Since conducting an initial U.S. population-based study of gendered abdominal aortic aneurysm (AAA) trends spanning 40 years, Indrani Sen, MBBS, an assistant professor of surgery in the Mayo Clinic Health System, has used her research as a launchpad to delve into the specific differences women experience seeking diagnosis and treatment. The details of the study were presented at the 2023 Women’s Vascular Summit (April 28–29) in Buffalo, New York.
Breaking new ground, Sen’s previous research—led by Manju Kalra, MBBS, a professor of vascular surgery from the Division of Vascular and Endovascular Surgery at the Mayo Clinic in Rochester, Minnesota—used the Rochester Epidemiology Project to collect population-based data, finding that aneurysms are diagnosed and treated in women almost a decade later than in men.
“In the study, we essentially found that women whose aneurysms were not repaired had the highest aneurysm-related mortality—rupture was significantly higher in these women,” Sen reflected in conversation with Vascular Specialist ahead of her Women’s Vascular Summit presentation. “We also found that aneurysms are diagnosed at a smaller size in women, but eventual rupture rates did not differ. This led us to question if aneurysms in women should be repaired at a smaller size.”
Driving Sen to investigate further, her new research scrutinizes the clinical causes behind why women experience a delay to diagnosis and treatment, and to identify the root cause of this. “Reports have said that women lose the ability to have their aneurysms repaired due to aging and developing advanced arterial disease or other comorbidities that take prominence,” Sen elaborated. “This then means they are no longer eligible for aneurysm repair. As the population ages, this is a trend across the board, with patient diagnosis coming much later. But as this study demonstrated, this is specifically in women.”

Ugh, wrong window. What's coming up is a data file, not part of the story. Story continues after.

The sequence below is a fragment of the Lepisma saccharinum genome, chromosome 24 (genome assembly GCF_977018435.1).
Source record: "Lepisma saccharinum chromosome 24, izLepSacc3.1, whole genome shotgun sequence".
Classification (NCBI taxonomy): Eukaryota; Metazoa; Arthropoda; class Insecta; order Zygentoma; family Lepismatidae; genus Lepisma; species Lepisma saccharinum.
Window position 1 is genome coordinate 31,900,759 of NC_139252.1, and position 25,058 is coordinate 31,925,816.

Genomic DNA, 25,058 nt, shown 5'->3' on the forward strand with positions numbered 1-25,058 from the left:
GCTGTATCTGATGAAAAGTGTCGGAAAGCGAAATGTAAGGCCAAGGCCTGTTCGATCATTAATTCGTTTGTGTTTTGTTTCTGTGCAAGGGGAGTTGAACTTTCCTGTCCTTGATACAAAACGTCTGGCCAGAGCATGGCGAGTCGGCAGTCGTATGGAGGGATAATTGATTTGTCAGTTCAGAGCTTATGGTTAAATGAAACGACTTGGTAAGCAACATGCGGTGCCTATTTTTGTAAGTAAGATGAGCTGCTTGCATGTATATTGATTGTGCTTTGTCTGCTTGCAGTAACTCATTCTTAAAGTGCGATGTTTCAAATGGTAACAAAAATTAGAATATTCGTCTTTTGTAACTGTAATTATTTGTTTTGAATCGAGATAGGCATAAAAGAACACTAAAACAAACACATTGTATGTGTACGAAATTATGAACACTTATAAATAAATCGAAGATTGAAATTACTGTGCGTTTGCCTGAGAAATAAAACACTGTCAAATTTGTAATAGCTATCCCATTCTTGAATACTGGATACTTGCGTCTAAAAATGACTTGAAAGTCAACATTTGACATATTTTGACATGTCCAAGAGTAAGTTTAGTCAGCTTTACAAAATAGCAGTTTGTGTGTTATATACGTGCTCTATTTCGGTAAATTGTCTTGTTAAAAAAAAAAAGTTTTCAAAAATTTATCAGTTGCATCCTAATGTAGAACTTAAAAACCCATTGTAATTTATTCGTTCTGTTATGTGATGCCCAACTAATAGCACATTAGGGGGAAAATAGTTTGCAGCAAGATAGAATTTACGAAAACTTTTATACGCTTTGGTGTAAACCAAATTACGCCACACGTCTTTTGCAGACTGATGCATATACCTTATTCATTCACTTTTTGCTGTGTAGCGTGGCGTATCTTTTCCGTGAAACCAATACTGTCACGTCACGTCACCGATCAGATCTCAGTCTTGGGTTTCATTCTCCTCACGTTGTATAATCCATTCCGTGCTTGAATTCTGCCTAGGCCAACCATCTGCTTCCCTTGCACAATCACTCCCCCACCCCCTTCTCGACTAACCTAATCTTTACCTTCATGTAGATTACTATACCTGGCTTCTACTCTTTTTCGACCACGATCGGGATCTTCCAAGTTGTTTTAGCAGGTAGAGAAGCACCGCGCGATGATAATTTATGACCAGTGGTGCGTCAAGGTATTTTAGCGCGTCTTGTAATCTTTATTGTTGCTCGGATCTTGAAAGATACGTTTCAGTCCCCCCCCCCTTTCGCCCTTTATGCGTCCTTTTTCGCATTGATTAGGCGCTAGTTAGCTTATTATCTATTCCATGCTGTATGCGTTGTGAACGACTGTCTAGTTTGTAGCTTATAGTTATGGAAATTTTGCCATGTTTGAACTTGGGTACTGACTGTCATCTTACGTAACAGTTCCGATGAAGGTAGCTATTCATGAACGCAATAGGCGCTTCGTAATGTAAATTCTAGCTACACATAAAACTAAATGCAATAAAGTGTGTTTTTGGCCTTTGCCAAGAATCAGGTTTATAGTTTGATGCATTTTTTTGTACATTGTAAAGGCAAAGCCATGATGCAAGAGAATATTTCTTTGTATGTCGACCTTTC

Importantly, their recent research raises various questions surrounding AAA screening for women, which has historically been viewed as cost-ineffective due to the greater incidence of disease among men. Sen emphasized this fact too, making clear that AAA is still a “disease in men,” with complex aneurysms being more frequently seen in women, said Sen. Yet, she noted the diagnostic landscape for women is “certainly changing.”
Addressing issues with incidental aneurysm detection, which is most commonly how women are diagnosed with AAA, Sen’s research recognizes the cross-section of challenges which make diagnosis and treatment difficult in women—one of which is the presence of comorbidities that make women “reluctant” to undergo treatment, she stated. “It is often not the surgeon saying we can’t do it, but the patient.”
Outlining initial steps that could be taken to overcome this challenge, Sen asserts that greater awareness of screening and extended guidelines that include women who have a history of smoking and a family history of aneurysm are needed.
Having presented the first iteration of this research at a previous conference, Sen—when asked about its reception—stated their information seemed new to the audience, which was supported by a subsequent poll. The majority of participants—both vascular and otherwise—voted that women do not refuse aortic aneurysm repair, which makes visible the gaps in contemporary awareness where her team’s current research fills, she added.